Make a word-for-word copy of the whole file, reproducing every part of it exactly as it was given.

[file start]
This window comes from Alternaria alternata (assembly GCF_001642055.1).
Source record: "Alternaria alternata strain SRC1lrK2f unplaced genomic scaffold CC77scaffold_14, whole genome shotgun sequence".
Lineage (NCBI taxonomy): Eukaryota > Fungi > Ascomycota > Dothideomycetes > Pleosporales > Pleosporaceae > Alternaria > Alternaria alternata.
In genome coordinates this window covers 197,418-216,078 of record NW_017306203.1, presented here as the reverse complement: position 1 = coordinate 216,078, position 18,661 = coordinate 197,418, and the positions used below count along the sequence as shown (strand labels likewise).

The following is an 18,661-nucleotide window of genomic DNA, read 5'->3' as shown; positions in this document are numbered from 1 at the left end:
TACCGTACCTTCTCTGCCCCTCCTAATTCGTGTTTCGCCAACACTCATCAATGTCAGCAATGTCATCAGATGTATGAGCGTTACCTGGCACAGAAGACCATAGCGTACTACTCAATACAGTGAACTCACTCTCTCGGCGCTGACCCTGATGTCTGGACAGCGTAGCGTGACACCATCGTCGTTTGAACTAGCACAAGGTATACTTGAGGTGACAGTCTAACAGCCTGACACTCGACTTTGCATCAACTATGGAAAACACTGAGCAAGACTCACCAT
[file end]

This window comes from Alternaria alternata (assembly GCF_001642055.1).
Source record: "Alternaria alternata strain SRC1lrK2f unplaced genomic scaffold CC77scaffold_14, whole genome shotgun sequence".
Lineage (NCBI taxonomy): Eukaryota > Fungi > Ascomycota > Dothideomycetes > Pleosporales > Pleosporaceae > Alternaria > Alternaria alternata.
In genome coordinates this window covers 197,418-216,078 of record NW_017306203.1, presented here as the reverse complement: position 1 = coordinate 216,078, position 18,661 = coordinate 197,418, and the positions used below count along the sequence as shown (strand labels likewise).

The following is an 18,661-nucleotide window of genomic DNA, read 5'->3' as shown; positions in this document are numbered from 1 at the left end:
TACCGTACCTTCTCTGCCCCTCCTAATTCGTGTTTCGCCAACACTCATCAATGTCAGCAATGTCATCAGATGTATGAGCGTTACCTGGCACAGAAGACCATAGCGTACTACTCAATACAGTGAACTCACTCTCTCGGCGCTGACCCTGATGTCTGGACAGCGTAGCGTGACACCATCGTCGTTTGAACTAGCACAAGGTATACTTGAGGTGACAGTCTAACAGCCTGACACTCGACTTTGCATCAACTATGGAAAACACTGAGCAAGACTCACCAT